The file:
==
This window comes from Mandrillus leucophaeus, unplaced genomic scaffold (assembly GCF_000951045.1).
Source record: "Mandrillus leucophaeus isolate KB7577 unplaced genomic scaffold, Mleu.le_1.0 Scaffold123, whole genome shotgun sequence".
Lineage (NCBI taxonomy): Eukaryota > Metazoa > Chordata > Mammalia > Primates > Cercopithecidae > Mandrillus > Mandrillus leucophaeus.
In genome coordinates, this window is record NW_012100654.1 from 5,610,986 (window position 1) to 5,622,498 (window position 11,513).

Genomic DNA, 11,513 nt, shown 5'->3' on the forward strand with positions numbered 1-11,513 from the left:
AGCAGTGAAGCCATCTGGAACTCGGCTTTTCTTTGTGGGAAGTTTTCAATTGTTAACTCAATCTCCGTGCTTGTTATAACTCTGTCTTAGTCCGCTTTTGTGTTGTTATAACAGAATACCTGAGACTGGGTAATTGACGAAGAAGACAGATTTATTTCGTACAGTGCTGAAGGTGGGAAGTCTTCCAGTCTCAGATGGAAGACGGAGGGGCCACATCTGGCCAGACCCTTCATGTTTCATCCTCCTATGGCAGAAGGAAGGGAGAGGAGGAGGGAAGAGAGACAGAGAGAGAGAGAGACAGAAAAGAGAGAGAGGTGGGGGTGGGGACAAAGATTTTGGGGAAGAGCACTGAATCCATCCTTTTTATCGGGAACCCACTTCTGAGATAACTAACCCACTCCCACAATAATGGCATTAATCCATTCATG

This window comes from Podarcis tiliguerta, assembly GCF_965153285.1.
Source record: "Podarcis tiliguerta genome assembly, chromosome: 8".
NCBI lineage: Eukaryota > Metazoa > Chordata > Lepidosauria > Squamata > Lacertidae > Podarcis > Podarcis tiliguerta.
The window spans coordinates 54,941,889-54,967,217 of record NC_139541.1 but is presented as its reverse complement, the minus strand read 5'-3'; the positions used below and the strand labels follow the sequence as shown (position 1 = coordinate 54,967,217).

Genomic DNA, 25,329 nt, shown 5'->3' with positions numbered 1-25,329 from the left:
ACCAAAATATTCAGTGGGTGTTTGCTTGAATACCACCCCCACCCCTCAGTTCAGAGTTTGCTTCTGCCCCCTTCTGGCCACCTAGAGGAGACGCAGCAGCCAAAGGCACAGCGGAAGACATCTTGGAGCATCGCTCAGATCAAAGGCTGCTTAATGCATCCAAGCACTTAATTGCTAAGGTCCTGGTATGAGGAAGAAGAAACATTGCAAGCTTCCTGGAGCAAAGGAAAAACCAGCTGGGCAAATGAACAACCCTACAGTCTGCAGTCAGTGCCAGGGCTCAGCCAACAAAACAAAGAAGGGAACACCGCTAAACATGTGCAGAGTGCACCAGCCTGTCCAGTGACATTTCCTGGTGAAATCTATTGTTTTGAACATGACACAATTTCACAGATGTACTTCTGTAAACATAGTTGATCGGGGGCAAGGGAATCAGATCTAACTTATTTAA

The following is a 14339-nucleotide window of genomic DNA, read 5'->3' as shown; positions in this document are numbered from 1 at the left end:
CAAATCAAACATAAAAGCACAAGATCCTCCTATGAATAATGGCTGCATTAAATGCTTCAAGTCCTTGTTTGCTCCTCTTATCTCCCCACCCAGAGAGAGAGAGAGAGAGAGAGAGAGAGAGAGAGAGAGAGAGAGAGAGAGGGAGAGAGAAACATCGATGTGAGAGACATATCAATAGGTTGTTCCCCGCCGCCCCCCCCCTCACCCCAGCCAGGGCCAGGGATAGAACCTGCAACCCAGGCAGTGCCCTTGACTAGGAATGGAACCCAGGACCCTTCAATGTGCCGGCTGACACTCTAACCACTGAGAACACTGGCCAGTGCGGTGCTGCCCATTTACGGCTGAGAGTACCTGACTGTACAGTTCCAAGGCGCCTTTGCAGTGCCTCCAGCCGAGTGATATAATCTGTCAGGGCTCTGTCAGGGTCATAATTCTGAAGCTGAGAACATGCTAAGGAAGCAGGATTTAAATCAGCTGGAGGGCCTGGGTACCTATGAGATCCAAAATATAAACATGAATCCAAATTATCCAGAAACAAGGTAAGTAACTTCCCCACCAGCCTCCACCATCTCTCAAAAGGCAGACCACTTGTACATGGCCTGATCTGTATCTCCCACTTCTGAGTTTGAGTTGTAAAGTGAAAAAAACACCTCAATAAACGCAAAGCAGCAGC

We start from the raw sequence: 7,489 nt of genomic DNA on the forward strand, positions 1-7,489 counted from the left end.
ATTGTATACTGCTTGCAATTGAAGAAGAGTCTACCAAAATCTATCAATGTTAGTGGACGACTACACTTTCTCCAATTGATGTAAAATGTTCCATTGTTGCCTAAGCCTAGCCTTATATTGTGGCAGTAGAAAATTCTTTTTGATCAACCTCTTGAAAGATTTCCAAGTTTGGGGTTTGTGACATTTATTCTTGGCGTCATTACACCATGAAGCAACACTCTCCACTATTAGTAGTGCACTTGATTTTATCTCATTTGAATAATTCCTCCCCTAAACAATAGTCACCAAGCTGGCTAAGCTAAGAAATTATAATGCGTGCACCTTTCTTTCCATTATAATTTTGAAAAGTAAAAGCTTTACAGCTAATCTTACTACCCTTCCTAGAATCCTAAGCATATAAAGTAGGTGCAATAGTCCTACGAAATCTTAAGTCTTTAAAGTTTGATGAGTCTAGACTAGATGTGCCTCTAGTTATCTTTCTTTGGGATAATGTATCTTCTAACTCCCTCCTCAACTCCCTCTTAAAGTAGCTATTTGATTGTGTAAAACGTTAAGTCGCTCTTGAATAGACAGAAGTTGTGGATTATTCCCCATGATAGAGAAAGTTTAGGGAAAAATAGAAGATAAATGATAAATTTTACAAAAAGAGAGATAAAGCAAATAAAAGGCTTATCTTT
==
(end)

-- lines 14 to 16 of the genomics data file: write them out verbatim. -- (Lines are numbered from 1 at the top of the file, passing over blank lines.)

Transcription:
CAAATCAAACATAAAAGCACAAGATCCTCCTATGAATAATGGCTGCATTAAATGCTTCAAGTCCTTGTTTGCTCCTCTTATCTCCCCACCCAGAGAGAGAGAGAGAGAGAGAGAGAGAGAGAGAGAGAGAGAGAGAGAGAGGGAGAGAGAAACATCGATGTGAGAGACATATCAATAGGTTGTTCCCCGCCGCCCCCCCCCTCACCCCAGCCAGGGCCAGGGATAGAACCTGCAACCCAGGCAGTGCCCTTGACTAGGAATGGAACCCAGGACCCTTCAATGTGCCGGCTGACACTCTAACCACTGAGAACACTGGCCAGTGCGGTGCTGCCCATTTACGGCTGAGAGTACCTGACTGTACAGTTCCAAGGCGCCTTTGCAGTGCCTCCAGCCGAGTGATATAATCTGTCAGGGCTCTGTCAGGGTCATAATTCTGAAGCTGAGAACATGCTAAGGAAGCAGGATTTAAATCAGCTGGAGGGCCTGGGTACCTATGAGATCCAAAATATAAACATGAATCCAAATTATCCAGAAACAAGGTAAGTAACTTCCCCACCAGCCTCCACCATCTCTCAAAAGGCAGACCACTTGTACATGGCCTGATCTGTATCTCCCACTTCTGAGTTTGAGTTGTAAAGTGAAAAAAACACCTCAATAAACGCAAAGCAGCAGC

We start from the raw sequence: 7,489 nt of genomic DNA on the forward strand, positions 1-7,489 counted from the left end.
ATTGTATACTGCTTGCAATTGAAGAAGAGTCTACCAAAATCTATCAATGTTAGTGGACGACTACACTTTCTCCAATTGATGTAAAATGTTCCATTGTTGCCTAAGCCTAGCCTTATATTGTGGCAGTAGAAAATTCTTTTTGATCAACCTCTTGAAAGATTTCCAAGTTTGGGGTTTGTGACATTTATTCTTGGCGTCATTACACCATGAAGCAACACTCTCCACTATTAGTAGTGCACTTGATTTTATCTCATTTGAATAATTCCTCCCCTAAACAATAGTCACCAAGCTGGCTAAGCTAAGAAATTATAATGCGTGCACCTTTCTTTCCATTATAATTTTGAAAAGTAAAAGCTTTACAGCTAATCTTACTACCCTTCCTAGAATCCTAAGCATATAAAGTAGGTGCAATAGTCCTACGAAATCTTAAGTCTTTAAAGTTTGATGAGTCTAGACTAGATGTGCCTCTAGTTATCTTTCTTTGGGATAATGTATCTTCTAACTCCCTCCTCAACTCCCTCTTAAAGTAGCTATTTGATTGTGTAAAACGTTAAGTCGCTCTTGAATAGACAGAAGTTGTGGATTATTCCCCATGATAGAGAAAGTTTAGGGAAAAATAGAAGATAAATGATAAATTTTACAAAAAGAGAGATAAAGCAAATAAAAGGCTTATCTTT